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CPJ condemns Taliban's expulsion of BBC reporter from Afghanistan



(CPJ/IFEX) - The following is a 14 March 2001 CPJ press release:




CPJ Condemns Taliban's Expulsion of BBC Reporter from Afghanistan

New York, March 14, 2001 --- The Committee to Protect Journalists (CPJ) is dismayed by the ruling Taliban militia's decision to expel BBC correspondent Kate Clark from Afghanistan. Authorities ordered Clark to leave the country within 36 hours in response to BBC reports about the militia's destruction of ancient Buddhist statues in Bamiyan, some 100 miles northwest of the capital, Kabul.

"The Taliban leaders do themselves and the people of Afghanistan a great disservice by blinding the world to what is happening within the country," said CPJ's executive director Ann Cooper. "By expelling the only foreign correspondent based in Kabul, the regime is cutting off a critical channel of communication with the international community."

Over the past year, there has been some disagreement among the Taliban leadership on how to treat the foreign media. A powerful conservative core now seems to be prevailing over comparatively moderate officials who had argued that international press attention could help secure desperately needed aid and even diplomatic recognition.

Recently, the Taliban blocked journalists from witnessing its destruction of two ancient statues of the Buddha that had towered over Bamiyan since at least the 6th century A.D. In January, authorities forbade journalists from traveling to Bamiyan Province to investigate an alleged massacre in Yakaolang, where at least 100 civilians were reported to have been killed by Taliban forces.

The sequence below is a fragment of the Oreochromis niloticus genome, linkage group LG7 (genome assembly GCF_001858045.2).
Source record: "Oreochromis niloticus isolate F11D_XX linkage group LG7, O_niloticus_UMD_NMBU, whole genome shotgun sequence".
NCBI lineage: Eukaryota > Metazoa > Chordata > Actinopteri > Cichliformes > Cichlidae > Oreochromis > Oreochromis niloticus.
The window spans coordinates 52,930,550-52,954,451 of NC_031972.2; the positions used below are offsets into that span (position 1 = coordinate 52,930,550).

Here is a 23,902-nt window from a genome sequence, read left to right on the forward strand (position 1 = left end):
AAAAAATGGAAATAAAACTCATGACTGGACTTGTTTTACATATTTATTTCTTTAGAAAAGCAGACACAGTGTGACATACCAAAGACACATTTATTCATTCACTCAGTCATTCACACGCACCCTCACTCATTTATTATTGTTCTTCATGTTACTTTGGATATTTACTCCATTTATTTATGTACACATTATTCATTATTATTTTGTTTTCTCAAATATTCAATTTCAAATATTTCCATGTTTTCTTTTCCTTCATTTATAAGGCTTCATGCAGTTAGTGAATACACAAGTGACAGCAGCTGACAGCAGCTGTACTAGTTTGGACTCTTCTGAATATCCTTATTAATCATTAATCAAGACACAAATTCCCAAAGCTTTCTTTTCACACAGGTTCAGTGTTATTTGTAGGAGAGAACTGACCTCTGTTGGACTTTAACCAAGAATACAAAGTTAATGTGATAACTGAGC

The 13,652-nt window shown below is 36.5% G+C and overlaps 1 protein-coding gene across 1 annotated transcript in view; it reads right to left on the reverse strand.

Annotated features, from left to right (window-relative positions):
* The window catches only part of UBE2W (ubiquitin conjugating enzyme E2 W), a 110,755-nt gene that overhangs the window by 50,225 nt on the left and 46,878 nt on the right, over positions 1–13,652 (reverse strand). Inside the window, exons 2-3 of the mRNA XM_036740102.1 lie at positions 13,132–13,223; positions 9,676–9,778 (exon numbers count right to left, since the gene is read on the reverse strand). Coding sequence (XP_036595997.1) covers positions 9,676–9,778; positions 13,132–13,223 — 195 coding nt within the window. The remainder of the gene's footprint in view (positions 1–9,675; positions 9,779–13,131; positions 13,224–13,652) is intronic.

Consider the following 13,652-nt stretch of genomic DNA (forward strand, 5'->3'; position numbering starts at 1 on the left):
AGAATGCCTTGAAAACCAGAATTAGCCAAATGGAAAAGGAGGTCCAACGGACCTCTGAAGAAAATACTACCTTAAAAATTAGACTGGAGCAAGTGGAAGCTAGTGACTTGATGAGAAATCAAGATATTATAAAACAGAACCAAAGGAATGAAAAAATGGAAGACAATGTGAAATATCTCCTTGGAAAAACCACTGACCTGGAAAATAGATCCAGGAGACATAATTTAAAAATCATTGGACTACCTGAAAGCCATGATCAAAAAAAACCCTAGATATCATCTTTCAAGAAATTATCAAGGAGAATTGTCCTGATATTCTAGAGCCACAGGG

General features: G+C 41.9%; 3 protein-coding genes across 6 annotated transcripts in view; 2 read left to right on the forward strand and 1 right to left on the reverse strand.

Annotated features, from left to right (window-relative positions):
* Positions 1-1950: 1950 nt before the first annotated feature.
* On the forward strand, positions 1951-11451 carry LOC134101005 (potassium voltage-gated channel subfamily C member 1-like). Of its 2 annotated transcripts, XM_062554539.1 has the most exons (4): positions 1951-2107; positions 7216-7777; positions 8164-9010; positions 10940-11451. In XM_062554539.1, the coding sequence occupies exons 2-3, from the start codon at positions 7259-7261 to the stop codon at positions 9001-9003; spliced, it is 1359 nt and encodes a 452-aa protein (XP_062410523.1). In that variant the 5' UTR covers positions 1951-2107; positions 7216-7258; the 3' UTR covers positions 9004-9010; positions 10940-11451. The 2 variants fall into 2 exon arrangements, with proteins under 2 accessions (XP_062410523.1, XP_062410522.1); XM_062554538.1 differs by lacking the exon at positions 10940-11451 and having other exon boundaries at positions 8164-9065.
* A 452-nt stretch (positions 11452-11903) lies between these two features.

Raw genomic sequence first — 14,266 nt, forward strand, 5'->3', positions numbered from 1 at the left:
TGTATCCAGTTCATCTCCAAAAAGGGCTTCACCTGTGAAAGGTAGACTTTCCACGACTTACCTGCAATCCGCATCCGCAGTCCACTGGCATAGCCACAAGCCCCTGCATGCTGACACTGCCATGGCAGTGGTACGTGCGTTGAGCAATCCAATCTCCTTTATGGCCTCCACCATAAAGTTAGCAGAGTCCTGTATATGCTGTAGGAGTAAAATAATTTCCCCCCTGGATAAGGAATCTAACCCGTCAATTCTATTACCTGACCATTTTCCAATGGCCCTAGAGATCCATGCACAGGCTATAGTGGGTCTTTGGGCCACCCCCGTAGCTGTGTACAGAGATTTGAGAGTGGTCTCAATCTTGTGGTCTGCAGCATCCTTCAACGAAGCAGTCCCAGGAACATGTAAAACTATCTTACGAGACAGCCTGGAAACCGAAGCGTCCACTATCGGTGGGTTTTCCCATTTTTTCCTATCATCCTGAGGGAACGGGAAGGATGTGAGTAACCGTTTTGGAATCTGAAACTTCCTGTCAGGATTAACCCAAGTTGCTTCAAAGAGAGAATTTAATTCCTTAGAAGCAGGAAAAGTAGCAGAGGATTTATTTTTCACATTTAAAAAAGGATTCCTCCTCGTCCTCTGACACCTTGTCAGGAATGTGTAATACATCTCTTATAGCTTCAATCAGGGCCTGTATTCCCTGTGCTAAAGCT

The Pakistan-based Afghan Islamic Press news agency published the Taliban's statement defending Clark's expulsion, in which the BBC is accused of "broadcasting false news about Afghanistan and vicious propaganda against the Islamic Emirate of Afghanistan (IEA) by its enemies." The statement took issue with a BBC report in which an American professor criticized the Taliban's order to destroy the Buddhas of Bamiyan.

Because there is no local independent media, Afghans get much of their news from foreign short-wave radio broadcasts. The BBC produces programming in Pashto and Dari, the two national languages.

"We hope the Taliban will reconsider its decision to expel Kate Clark," said Cooper. "Shutting people out will not shut off criticism."

For more information on press conditions in Afghanistan, visit the CPJ Web site at .

CPJ is a New York-based, nonpartisan, nonprofit organization of journalists that works to defend press freedom around the world.



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